Appendix 2 also shows some more physically complete robot configurations generated by a mechanical design program, and Appendix 3 contains a survey of possible actuators, courtesy of Kevin Dowling, a graduate student completing a thesis on serpentine locomotion.


References

Complex-plane-filling number systems are introduced in:

Knuth, Donald E., The Art of Computer Programming, volume 2, Seminumerical Algorithms, Addison Wesley, 1969, page 172.

The idea of tree-structured (dendritic) robots is unexplored. Some lessons can be learned from other configurations with many actuators, especially tentacle or snake-like robots. An excellent reference is:

Shigeo Hirose, Biologically Inspired Robots: snake-like locomotors and manipulators, Oxford University Press, New York, 1993.
Qualitative descriptions of the bush robot idea are found in:

Hans Moravec, Mind Children: the future of robot and human intelligence, Harvard University Press, 1988.

Marvin Minsky, Will Robots Inherit the Earth?, Scientific American, v271n4, October 1994, pp. 108-113.

Fictional portrayals of bush robots are found in

Robert L. Forward, Flight of the Dragonfly, Timescape Books, 1984.
Robert L. Forward, Rocheworld, Baen Books, 1985.
Robert L. Forward and Julie Forward Fuller, Return to Rocheworld, Baen Books, 1990.
Robert L. Forward and Martha D. Forward, Ocean Under the Ice, Baen Books, 1994.
Robert L. Forward and Martha D. Forward, Marooned on Eden, Baen Books, 1995.
Robert L. Forward and Martha D. Forward, Rescued from Paradise, Baen Books, 1995.

Harry Harrison and Marvin Minsky, The Turing Option, Warner Books, 1992.

a very attenuated form of bush robot is seen in the two-level branching of the manipulators on the EVA pods in the film 2001: A Space Odyssey, Stanley Kubrick and Arthur C. Clarke, 1967.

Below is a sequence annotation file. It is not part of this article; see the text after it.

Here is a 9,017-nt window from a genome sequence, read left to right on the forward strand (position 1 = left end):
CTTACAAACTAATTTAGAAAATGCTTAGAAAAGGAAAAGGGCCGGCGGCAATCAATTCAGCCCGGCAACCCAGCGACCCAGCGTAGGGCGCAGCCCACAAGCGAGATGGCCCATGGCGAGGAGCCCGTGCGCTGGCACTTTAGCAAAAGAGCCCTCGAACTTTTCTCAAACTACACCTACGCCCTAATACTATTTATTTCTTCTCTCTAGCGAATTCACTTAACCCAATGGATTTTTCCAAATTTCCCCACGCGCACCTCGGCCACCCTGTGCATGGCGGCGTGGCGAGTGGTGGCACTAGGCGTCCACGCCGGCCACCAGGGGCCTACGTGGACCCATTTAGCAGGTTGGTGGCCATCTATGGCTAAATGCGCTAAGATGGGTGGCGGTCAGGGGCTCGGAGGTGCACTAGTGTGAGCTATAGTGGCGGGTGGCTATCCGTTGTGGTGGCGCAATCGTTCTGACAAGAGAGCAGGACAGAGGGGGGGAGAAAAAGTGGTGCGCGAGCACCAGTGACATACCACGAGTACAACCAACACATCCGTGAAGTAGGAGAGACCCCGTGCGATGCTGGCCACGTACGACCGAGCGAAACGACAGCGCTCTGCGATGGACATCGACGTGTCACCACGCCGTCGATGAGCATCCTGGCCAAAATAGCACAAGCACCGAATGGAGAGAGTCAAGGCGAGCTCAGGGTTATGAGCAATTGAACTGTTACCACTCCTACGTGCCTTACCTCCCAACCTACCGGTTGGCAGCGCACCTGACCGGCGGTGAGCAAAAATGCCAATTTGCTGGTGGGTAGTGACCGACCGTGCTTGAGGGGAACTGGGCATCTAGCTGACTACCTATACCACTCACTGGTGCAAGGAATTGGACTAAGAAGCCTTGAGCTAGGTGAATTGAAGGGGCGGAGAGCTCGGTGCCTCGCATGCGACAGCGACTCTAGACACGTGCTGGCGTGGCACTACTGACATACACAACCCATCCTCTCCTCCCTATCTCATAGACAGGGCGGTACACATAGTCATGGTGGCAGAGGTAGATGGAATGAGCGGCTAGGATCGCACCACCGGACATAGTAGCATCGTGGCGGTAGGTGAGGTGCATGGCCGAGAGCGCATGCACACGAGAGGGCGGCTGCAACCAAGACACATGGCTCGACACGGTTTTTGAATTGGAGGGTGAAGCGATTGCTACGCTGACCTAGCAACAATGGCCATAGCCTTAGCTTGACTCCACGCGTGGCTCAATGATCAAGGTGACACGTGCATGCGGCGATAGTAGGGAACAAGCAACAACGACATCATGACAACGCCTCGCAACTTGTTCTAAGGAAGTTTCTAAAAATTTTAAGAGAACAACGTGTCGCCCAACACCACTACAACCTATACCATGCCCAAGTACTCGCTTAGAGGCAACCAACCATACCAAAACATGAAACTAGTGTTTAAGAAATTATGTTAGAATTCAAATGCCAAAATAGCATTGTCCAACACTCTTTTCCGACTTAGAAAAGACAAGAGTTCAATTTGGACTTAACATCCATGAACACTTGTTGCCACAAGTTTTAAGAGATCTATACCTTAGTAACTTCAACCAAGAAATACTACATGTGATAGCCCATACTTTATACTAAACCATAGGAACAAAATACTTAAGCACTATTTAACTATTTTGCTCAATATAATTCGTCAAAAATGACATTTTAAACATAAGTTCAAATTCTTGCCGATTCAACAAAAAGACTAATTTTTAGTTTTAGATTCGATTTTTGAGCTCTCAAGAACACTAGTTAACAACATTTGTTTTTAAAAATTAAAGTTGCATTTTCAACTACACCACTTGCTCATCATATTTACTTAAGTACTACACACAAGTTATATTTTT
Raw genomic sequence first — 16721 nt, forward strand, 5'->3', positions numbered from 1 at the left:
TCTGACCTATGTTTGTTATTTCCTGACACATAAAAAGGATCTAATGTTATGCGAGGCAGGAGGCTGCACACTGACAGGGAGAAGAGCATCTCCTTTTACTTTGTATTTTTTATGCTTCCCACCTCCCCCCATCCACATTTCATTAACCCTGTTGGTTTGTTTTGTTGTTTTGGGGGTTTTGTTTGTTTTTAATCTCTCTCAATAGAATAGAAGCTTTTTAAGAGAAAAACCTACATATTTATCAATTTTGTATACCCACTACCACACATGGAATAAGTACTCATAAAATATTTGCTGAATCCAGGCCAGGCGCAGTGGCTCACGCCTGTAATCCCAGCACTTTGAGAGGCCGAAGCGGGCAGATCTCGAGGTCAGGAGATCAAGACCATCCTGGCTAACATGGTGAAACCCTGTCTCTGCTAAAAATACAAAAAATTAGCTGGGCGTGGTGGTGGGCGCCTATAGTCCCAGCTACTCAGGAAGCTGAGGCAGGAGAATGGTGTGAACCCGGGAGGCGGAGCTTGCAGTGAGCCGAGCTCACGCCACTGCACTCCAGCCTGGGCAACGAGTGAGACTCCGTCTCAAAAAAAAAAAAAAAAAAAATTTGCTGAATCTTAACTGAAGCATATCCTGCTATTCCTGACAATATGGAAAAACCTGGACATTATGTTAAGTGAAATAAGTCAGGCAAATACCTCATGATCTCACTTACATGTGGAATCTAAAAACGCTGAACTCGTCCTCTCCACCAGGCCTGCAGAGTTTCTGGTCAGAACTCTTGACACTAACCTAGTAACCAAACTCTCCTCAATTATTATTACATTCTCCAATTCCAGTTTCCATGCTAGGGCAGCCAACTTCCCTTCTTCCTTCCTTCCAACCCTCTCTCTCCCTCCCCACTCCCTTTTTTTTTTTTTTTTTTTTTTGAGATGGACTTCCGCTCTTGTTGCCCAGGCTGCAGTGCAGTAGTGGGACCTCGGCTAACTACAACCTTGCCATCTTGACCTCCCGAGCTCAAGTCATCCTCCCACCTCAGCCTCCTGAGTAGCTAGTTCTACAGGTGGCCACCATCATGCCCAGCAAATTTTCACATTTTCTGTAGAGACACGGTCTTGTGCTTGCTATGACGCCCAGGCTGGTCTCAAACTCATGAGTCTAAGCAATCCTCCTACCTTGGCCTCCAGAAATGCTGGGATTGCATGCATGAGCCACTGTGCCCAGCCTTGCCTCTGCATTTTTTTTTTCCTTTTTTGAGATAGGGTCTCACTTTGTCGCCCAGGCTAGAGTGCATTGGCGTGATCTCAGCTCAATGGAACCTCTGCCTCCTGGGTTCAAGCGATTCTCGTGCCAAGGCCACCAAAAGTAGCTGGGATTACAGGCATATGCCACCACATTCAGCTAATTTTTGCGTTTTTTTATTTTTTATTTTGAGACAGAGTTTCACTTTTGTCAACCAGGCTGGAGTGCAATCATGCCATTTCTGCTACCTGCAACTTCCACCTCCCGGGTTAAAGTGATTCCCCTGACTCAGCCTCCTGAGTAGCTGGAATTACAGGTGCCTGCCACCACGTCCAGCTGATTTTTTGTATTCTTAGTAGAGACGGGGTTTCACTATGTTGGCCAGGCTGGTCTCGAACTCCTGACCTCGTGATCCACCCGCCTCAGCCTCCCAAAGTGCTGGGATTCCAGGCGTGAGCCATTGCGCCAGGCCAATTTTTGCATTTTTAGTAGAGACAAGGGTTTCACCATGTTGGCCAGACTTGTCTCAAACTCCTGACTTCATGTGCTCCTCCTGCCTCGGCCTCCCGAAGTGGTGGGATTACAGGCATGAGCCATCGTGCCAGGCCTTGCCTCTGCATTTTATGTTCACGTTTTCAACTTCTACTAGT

APPENDIX 1

Bush Robot Grips

Successful and Unsuccessful Regular Fractal Covers



A fractal covering of a surface may viewed as a kind of number system, mapping fingers of the robot to points on the plane. Each higher level of the robot represents a successive lower fractional digit position of the base B number system. Each branch represents a choice of digit in a radix number expansion. Since all branches are present, the robot can stand in for every possible number. As the number of levels grows, the covering grows more dense, tending to continuous as the level tends to infinity, exactly as infinite decimal expansions represent a complete segment of the real line.

To make a string of digits cover two dimensions rather than a one dimensional line segment, one defines the digits and the positional factors as complex numbers. The real and imaginary parts of the resulting numbers define x and y positions on the surface. The system can be regular only if the digit values are equally spaced. We do this by placing them on equal positions on a unit circle in the complex plane. In a base B system, a digit value of V maps to the complex number exp(2 i V/B).

The first line of each caption defines the mapping. B is the base of the system, equivalent to the branching factor of the corresponding robot. D is the fractal dimension, always set to be 2. A is the phase of the complex radix, expressed as an angle in degrees. The combinations (B=2, A=90° ), (B=2, A=45° ), (B=3, A=90° ), (B=4, A=0° ) are the only complete covers. (B=4, A=90° ) is equivalent to (B=4, A=0° ), representing only a permutation of the branch identifications at each 4 way split. Values of B greater than 4 cannot create covers, because, at every scale, the lower order digits do not have enough reach to fill the center of the circle stepped out by the high order digit. The central holes remain unfilled.



APPENDIX 2

Bush Robot Configurator


The robot configurator pretends the robot is made of perfectly elastic members, which can be stretched into position, then allows the members to iteratively relax to their normal lengths. If considerable stretch or compression remains after a few tens of iterations, the robot configuration is likely impossible. Impossible poses can be modified into possible ones simply allowing every member to snap to its natural length.

This Appendix shows several robot bushes and configuration, and the program that configured them. It also shows some more physically complete robot configurations generated by a mechanical design program



APPENDIX 3

Actuator Survey




A survey of possible actuators, courtesy of Kevin Dowling, a graduate student completing a thesis on serpentine locomotion. Snake robots consist of a large number of similar joints, and thus share some of the opportunities and problems of bush robots.